There is a movement called Simple Church, a neo-Reformationist removal of the structures of the modern Western church, in hopes of being relevant.  But others, such as Rick Warren, say you don’t have to toss aside the form of church to be effective.  Warren has said (here) that people always need to find meaning and purpose in life, to have the grand mysteries of the universe explained in terms they can understand, and to be part of something important.  Simply that.

Simple church is a movement of community.  Most are house churches.  There is  no altar, no baptistery, no pews.  The nursery is one of the bedrooms, the fellowship hall is the kitchen.   Services are usually conducted in the living room.

I call them “neo-Reformationist” based on practices in many Reformation churches, especially in Switzerland, where the statuary and stained glass were removed.  Originally installed as teaching aids to illiterate parishioners, the people had come to revere the icons instead of the principles they stood for.  The reformers chose plain white unornamented clapboard buildings with clear glass to keep the  focus on the scripture and not the facility.

Thom Rainer and Eric Geiger describe Simple Church as an organizing principle to move people toward spiritual growth, saying that anything that gets in the way of that organizing principle should be discarded.  Church becomes decluttered from the programs and ministries that take away from that core function.  As Collins (Good to Great) would say, the good things are removed so the right things can be done. (see their notes here.)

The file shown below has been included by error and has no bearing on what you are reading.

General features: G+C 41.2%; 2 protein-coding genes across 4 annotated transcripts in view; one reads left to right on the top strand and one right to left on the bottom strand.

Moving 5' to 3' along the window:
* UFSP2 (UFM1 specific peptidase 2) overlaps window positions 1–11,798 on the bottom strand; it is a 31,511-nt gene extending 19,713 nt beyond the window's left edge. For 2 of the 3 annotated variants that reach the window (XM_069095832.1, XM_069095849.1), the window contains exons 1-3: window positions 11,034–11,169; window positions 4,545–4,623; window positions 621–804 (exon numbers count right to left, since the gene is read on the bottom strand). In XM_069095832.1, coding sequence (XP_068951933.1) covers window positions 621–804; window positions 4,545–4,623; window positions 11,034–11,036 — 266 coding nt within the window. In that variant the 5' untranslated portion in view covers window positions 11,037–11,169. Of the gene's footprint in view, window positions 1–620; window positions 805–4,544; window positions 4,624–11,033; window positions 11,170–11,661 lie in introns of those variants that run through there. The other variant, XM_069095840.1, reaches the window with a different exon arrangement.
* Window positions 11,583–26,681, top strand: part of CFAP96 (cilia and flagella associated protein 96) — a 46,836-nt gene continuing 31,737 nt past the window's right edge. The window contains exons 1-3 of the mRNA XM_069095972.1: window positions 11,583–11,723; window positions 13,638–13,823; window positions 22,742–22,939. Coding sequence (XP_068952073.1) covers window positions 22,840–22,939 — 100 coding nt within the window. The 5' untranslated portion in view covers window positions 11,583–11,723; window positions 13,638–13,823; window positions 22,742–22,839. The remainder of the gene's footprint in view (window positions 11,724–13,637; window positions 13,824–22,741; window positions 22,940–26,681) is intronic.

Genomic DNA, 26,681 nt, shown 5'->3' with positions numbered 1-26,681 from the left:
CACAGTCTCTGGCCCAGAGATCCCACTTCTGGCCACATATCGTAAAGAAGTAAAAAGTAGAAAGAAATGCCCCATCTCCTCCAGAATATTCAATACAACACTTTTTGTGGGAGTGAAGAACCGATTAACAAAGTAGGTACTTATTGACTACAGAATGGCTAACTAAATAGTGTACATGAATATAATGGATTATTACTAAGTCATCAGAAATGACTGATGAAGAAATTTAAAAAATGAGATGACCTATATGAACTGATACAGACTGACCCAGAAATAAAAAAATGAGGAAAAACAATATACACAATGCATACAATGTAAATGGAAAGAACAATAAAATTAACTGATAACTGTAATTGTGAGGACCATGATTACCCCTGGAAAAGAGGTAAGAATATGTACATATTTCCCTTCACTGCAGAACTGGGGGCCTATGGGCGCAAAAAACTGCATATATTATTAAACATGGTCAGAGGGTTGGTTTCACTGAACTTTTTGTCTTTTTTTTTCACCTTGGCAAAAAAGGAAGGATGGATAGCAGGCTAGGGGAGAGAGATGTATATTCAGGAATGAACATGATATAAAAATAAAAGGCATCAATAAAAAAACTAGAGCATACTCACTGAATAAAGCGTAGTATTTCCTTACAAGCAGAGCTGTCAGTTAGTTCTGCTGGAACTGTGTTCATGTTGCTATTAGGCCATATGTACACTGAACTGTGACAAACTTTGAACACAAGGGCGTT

But what Rick Warren was saying in his 18-minute “Q-Talk” is that the only organizing principle, the only purpose of a church is to be effective at sharing the Gospel and leading people to maturity in their faith.  It doesn’t so much matter what strategy or program you use so long as it matches the people you are trying to reach and it gets results for the Kingdom of God.  What matters is if you can connect with people.

Warren quotes Einstein as saying, “You can be brilliant but if you can’t say it in simple ways, it doesn’t, its not worth anything.”  You have to speak the language of the people.  Not that you can’t describe theology.  Not that you have to use all their words.  But you do need to address their needs.

If you want a vibrant church, don’t worry about this program or that improvement.  Worry about what you say and how you’re involved in the lives of the people of the congregation.  Help them deal with the core issues of life. That’s enough.